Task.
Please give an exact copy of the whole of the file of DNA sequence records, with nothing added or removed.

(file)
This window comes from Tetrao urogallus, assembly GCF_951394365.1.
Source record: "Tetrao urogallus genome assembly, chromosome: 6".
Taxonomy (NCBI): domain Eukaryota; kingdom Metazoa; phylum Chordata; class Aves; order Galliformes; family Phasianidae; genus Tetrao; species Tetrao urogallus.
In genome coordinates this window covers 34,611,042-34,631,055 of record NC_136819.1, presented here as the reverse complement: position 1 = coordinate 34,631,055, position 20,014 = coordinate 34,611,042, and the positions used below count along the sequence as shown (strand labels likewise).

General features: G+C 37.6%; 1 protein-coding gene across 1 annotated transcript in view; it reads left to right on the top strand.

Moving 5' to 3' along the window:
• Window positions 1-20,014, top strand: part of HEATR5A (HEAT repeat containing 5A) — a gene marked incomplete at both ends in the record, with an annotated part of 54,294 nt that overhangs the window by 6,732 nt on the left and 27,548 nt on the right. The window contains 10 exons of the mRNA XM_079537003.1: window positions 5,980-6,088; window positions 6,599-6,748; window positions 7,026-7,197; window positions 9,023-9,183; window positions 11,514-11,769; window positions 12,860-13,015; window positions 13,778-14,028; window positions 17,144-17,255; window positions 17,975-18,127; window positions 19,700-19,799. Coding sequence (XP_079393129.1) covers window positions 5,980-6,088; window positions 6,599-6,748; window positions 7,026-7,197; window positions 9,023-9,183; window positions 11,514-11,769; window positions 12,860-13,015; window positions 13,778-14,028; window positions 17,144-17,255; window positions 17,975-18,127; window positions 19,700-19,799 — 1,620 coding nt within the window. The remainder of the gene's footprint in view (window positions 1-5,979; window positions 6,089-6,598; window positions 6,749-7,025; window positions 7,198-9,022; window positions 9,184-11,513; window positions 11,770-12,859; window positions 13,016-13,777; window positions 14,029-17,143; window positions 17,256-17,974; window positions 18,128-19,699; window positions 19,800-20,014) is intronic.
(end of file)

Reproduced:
This window comes from Tetrao urogallus, assembly GCF_951394365.1.
Source record: "Tetrao urogallus genome assembly, chromosome: 6".
Taxonomy (NCBI): domain Eukaryota; kingdom Metazoa; phylum Chordata; class Aves; order Galliformes; family Phasianidae; genus Tetrao; species Tetrao urogallus.
In genome coordinates this window covers 34,611,042-34,631,055 of record NC_136819.1, presented here as the reverse complement: position 1 = coordinate 34,631,055, position 20,014 = coordinate 34,611,042, and the positions used below count along the sequence as shown (strand labels likewise).

General features: G+C 37.6%; 1 protein-coding gene across 1 annotated transcript in view; it reads left to right on the top strand.

Moving 5' to 3' along the window:
• Window positions 1-20,014, top strand: part of HEATR5A (HEAT repeat containing 5A) — a gene marked incomplete at both ends in the record, with an annotated part of 54,294 nt that overhangs the window by 6,732 nt on the left and 27,548 nt on the right. The window contains 10 exons of the mRNA XM_079537003.1: window positions 5,980-6,088; window positions 6,599-6,748; window positions 7,026-7,197; window positions 9,023-9,183; window positions 11,514-11,769; window positions 12,860-13,015; window positions 13,778-14,028; window positions 17,144-17,255; window positions 17,975-18,127; window positions 19,700-19,799. Coding sequence (XP_079393129.1) covers window positions 5,980-6,088; window positions 6,599-6,748; window positions 7,026-7,197; window positions 9,023-9,183; window positions 11,514-11,769; window positions 12,860-13,015; window positions 13,778-14,028; window positions 17,144-17,255; window positions 17,975-18,127; window positions 19,700-19,799 — 1,620 coding nt within the window. The remainder of the gene's footprint in view (window positions 1-5,979; window positions 6,089-6,598; window positions 6,749-7,025; window positions 7,198-9,022; window positions 9,184-11,513; window positions 11,770-12,859; window positions 13,016-13,777; window positions 14,029-17,143; window positions 17,256-17,974; window positions 18,128-19,699; window positions 19,800-20,014) is intronic.